Desire for unity and cooperation
By Mersedeh Mehrtash
September 27, 2003
It appears that much of what I have written about
over the past two years has carried a common theme. The "culture
shock" experience of Tehrangeles, or the feeling of being
an "Iranian outside of Iran", although not the dominant
concerns of my daily life, are the ones I that have written about
Almost three years after moving to the west coast
and diving into the largest Iranian population outside of Iran,
I am still struggling
to adjust and understand. My reaction to these recent discoveries
and experiences has caused such turmoil within me that I find myself
boiling over with a constant inner dialogue, the result of which
has poured onto the next pages.
During the course of my 26 years of existence, life
has taught me many lessons, most of which I have not been prepared
last three years living in southern California have given me a
few of these lessons in the form of a wild slap in the face. I
think it is during such lessons that one loses the innocence of
youth and begins acquiring the bitterness of experience. I'm
not sure which worries me more, the feeling of complete betrayal
of my idealistic beliefs or the fear of becoming that bitter realist.
Like many other Iranians, I grew up all over the
place. I was born in Iran but I grew up between my native land,
Europe and the United
States, with much of my childhood memories being of airplanes,
airports and feeling like an alien. I had a lot to adjust to, all
the time. I would learn a new language only to move to a new place
and learn another one.
I had to make new friends all the time, and explain
my roots and my background to each one, always with the knowledge
investments would be short-lived. I experienced my fair share of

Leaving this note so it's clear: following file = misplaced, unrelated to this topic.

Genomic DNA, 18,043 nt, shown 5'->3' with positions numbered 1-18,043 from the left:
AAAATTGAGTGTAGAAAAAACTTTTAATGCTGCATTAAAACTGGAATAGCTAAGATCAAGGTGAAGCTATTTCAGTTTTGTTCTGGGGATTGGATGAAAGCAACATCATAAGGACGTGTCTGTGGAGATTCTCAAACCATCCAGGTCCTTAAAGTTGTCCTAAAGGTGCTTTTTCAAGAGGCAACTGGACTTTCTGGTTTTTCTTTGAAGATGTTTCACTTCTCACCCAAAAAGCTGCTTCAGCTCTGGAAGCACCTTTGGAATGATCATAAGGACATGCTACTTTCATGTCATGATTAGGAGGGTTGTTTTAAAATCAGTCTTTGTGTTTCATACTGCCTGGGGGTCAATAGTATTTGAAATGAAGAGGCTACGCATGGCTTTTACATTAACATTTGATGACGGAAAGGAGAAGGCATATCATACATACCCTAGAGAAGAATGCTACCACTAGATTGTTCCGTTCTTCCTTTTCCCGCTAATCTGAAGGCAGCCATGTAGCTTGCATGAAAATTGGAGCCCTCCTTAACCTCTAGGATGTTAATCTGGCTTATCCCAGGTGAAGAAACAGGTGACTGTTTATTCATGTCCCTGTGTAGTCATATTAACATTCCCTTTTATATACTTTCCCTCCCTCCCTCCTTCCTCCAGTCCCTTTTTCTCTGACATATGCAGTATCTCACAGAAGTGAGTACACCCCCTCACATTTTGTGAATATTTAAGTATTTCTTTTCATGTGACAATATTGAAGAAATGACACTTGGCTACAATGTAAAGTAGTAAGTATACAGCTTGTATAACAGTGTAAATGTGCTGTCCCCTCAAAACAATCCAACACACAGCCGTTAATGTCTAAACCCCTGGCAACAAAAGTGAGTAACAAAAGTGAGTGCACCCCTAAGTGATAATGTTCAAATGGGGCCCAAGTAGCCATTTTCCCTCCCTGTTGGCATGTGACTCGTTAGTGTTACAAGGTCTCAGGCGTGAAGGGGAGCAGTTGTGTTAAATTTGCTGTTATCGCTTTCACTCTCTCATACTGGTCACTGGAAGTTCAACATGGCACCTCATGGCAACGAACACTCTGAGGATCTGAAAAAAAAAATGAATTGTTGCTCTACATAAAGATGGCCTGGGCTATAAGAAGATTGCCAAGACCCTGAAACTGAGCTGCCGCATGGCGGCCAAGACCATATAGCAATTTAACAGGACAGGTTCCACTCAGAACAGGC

prejudice. I was beaten up by some of my classmates in 2nd grade
in Paris because I was a "Terrorist". I got strange
stares in 1st grade because I ate a piece of "Kashk" during
recess, and the kids told the teacher that I was eating a stone.
I survived all of these experiences and they strengthened me.
I attested them all to being an Iranian among foreigners
who did not understand my history or culture. This was my explanation
being misunderstood, disliked or misjudged and I longed for the
day that I could have friends just like me and live among other
Iranian kids who would understand me. Every time someone would
make fun of my heritage, I grew closer to it. Every time someone
made an ignorant comment, I became more proud. I took refuge in
being Iranian, and it shaped much of my identity.
Now that I think back on my childhood, I realize
that I spent it serving as a mini-ambassador and representative
of Iran. While
my classmates in Iran didn't realize they could be anything
but Iranian, I walked around every day carrying my nationality
on my back. I had to explain everything about myself to everyone,
especially regarding holidays, food and language. I held on to
my culture, not by accident, but by choice.
Throughout all of this, my main connection to my
culture and my support network was my family and their close friends.
I took all
the qualities of this select group of intellectuals and I applied
it to my entire country. Rather than feeling the urge to blend
in and become "just like the other kids", they made
me proud of being different. They instilled such pride within me
that even at that early age, I considered myself privileged to
be Iranian. There was a lot that I didn't know then about
Iran and Iranians, but whatever I lacked in experience or knowledge
I made up for with love. My glorification of all things Iranian
did not change during my teenage years living in Boston. Every
time we visited California, I felt overwhelmed.
were ordinary and mundane to the LA Persians were exciting and
emotional for me. Even going shopping at an Iranian supermarket
and hearing Farsi spoken everywhere made me mute and dazed. It
was the moment where my dreams and reality meshed into one. It
was also a great moment of truth where I would discover how the
Iranians I had built in my mind all these years compared with the
ones I would meet and befriend.
When my brother, Mehran and I attended the Iran-US
soccer game in LA, and I saw the thousands of people dressed in
and White, my excitement and shock was notable to everyone there
with us. It was strange to finally be in the middle of what I had
always imagined. Although I felt that I did not fit in with this